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Oregon Law Would Jail War Protesters as Terrorists

Discussion in 'Channel Zero' started by mental invalid, Apr 3, 2003.

  1. mental invalid

    mental invalid Dirty Dozen Crew

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    Oregon Law Would Jail War Protesters as Terrorists

    Discussion started by mental invalid - Apr 3, 2003

    let me say it again....WHAT THE FUCK IS GOING ON


    Oregon Law Would Jail War Protesters as Terrorists
    Wed Apr 2, 9:01 PM ET
    By Lee Douglas

    PORTLAND, Oregon (Reuters) - An Oregon anti-terrorism bill would jail street-blocking protesters for at least 25 years in a thinly veiled effort to discourage anti-war demonstrations, critics say.

    The bill has met strong opposition but lawmakers still expect a debate on the definition of terrorism and the value of free speech before a vote by the state senate judiciary committee (news - web sites), whose Chairman, Republican Senator John Minnis, wrote the proposed legislation.


    Dubbed Senate Bill 742, it identifies a terrorist as a person who "plans or participates in an act that is intended, by at least one of its participants, to disrupt" business, transportation, schools, government, or free assembly.


    The bill's few public supporters say police need stronger laws to break up protests that have created havoc in cities like Portland, where thousands of people have marched and demonstrated against war in Iraq (news - web sites) since last fall.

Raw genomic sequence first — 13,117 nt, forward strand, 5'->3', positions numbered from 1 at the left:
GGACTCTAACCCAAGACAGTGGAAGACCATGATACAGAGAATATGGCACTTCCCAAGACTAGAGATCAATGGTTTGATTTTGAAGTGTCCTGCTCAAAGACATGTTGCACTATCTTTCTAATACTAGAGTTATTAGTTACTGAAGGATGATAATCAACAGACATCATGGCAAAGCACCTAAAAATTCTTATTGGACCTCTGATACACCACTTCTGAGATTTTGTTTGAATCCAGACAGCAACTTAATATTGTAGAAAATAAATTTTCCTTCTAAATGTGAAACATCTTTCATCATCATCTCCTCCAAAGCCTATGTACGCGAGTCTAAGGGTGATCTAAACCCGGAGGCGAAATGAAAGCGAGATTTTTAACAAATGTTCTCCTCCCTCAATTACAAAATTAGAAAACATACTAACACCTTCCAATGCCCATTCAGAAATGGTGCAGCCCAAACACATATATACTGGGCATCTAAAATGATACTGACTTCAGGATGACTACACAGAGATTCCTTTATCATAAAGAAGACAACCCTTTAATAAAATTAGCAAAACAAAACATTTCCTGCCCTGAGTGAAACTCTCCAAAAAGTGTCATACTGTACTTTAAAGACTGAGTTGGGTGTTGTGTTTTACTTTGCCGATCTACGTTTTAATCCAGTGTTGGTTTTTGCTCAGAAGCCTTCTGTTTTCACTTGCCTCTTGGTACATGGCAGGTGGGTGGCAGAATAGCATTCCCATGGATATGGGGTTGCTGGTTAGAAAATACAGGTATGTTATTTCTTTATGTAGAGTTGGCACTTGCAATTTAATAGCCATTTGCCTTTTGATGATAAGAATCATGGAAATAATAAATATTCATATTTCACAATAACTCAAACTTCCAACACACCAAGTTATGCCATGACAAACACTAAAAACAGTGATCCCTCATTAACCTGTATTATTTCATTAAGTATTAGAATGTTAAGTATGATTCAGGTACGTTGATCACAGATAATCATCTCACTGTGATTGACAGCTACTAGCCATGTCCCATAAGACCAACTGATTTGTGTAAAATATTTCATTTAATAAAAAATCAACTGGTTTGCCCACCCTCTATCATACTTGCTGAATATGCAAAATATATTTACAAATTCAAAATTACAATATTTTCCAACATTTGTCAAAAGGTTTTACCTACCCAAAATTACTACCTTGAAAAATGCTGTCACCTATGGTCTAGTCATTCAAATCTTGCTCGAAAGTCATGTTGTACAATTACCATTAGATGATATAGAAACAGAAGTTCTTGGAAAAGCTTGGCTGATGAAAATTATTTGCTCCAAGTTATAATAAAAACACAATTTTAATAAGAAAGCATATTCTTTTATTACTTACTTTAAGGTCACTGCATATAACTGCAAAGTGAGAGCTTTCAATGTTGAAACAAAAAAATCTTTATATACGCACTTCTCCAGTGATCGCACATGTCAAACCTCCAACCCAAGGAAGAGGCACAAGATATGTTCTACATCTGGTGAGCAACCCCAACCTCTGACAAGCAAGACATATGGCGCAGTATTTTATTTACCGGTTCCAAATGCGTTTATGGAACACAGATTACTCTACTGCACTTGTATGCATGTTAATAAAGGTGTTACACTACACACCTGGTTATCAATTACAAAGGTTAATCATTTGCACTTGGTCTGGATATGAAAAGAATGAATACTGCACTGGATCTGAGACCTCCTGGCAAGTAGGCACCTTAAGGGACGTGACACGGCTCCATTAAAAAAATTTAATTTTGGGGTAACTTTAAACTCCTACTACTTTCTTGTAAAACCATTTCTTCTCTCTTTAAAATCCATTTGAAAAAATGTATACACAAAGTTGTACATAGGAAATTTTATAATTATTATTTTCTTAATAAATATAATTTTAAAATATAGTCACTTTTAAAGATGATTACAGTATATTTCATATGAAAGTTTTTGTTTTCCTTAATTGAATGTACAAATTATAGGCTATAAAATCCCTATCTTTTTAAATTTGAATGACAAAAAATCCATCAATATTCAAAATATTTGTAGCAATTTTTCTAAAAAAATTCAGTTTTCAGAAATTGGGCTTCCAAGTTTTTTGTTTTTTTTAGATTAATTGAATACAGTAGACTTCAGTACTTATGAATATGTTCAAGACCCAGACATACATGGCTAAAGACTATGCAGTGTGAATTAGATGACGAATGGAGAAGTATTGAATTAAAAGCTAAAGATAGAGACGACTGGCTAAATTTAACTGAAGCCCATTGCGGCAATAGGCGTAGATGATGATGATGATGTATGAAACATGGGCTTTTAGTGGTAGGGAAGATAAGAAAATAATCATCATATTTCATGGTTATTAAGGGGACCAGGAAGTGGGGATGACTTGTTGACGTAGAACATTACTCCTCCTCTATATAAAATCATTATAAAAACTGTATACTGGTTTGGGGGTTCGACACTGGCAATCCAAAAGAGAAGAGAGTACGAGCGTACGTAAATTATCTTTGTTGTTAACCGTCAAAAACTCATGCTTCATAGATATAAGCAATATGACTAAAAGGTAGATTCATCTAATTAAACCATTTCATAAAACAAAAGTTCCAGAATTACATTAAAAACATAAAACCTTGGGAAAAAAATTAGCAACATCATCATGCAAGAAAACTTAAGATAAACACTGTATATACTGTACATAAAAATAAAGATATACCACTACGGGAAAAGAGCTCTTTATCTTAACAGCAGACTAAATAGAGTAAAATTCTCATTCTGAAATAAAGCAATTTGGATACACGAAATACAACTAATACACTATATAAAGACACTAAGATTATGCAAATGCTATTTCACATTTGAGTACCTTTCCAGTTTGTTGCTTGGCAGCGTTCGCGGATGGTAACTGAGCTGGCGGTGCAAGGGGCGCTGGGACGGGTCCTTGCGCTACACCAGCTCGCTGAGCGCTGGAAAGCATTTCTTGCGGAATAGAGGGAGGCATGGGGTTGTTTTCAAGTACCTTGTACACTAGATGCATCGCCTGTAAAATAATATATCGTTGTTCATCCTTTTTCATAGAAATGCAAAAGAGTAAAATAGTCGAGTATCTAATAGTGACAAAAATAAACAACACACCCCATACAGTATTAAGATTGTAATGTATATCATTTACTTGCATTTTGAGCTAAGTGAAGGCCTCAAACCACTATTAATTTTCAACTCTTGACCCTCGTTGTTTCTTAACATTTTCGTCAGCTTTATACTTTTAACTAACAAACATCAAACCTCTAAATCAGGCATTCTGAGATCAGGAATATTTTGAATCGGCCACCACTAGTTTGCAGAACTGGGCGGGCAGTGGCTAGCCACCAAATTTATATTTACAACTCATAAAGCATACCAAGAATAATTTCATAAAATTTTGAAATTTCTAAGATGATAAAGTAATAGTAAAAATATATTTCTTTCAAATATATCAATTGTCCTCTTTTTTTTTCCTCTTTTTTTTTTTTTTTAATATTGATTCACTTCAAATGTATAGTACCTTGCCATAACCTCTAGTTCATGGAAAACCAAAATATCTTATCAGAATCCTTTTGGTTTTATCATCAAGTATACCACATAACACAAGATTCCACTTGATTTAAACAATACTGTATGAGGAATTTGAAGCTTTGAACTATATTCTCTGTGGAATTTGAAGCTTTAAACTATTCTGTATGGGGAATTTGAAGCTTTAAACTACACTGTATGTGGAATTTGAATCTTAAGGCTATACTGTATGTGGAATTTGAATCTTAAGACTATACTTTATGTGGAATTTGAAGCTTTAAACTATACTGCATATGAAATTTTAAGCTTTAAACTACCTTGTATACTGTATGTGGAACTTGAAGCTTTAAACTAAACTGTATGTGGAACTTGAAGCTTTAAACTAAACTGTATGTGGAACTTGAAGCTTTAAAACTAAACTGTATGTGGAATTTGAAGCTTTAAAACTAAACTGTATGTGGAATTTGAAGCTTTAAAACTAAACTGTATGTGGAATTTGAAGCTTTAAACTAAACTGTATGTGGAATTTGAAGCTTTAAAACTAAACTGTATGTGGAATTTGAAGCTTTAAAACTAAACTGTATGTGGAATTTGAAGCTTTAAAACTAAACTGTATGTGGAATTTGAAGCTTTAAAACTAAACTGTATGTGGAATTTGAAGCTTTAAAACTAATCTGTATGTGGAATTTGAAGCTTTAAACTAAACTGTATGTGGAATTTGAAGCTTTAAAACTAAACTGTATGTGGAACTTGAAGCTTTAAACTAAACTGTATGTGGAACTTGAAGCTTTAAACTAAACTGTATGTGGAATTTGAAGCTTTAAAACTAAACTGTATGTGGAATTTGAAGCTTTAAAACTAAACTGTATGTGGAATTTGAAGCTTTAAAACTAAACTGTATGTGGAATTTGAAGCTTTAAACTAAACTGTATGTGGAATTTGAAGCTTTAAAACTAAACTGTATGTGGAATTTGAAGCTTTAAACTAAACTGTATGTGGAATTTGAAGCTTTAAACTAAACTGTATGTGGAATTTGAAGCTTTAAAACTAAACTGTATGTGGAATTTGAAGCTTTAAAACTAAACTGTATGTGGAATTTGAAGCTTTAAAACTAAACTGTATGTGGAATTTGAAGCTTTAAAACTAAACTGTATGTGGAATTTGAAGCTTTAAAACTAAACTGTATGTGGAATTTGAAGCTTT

"We need some additional tools to control protests that shut down the city," said Lars Larson, a conservative radio talk show host who has aggressively stumped for the bill.


    Larson said protesters should be protected by free speech laws, but not given free reign to hold up ambulances or frighten people out of their daily routines, adding that police and the court system could be trusted to see the difference.


    "Right now a group of people can get together and go downtown and block a freeway," Larson said. "You need a tool to deal with that."


    The bill contains automatic sentences of 25 years to life for the crime of terrorism.


    Critics of the bill say its language is so vague it erodes basic freedoms in the name of fighting terrorism under an extremely broad definition.


    "Under the original version (terrorism) meant essentially a food fight," said Andrea Meyer of the American Civil Liberties Union (news - web sites) (ACLU), which opposes the bill.


    Police unions and minority groups also oppose the bill for fear it could have a chilling effect on relations between police and poor people, minorities, children and "vulnerable" populations.


    Legislators say the bill stands little chance of passage.


    "I just don't think this bill is ever going to get out of committee," said Democratic Senator Vicki Walker, one of four members on the six-person panel who have said they oppose the legislation.
     
    mental invalid - Rank: Dirty Dozen Crew - Messages:
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  2. mental invalid

    mental invalid Dirty Dozen Crew

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    mental invalid - Replied Apr 3, 2003

    please, im begging ya:



    Contact Info:
    Senator Minnis
    900 Court St. NE
    Room S-311
    Salem, OR 97301
    Phn: 503-986-1725
    Fax: 503- 986-1201
    Email Senator Minnis
     
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  3. A Fire Inside

    A Fire Inside 12oz Senior Member

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    A Fire Inside - Replied Apr 3, 2003

    :lowersheadinshamesmilie:
     
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  4. imported_Tesseract - Replied Apr 3, 2003

    Land of the free
     
  5. SteveAustin

    SteveAustin 12oz Veteran Member

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    SteveAustin - Replied Apr 3, 2003

    thought crime is finally here.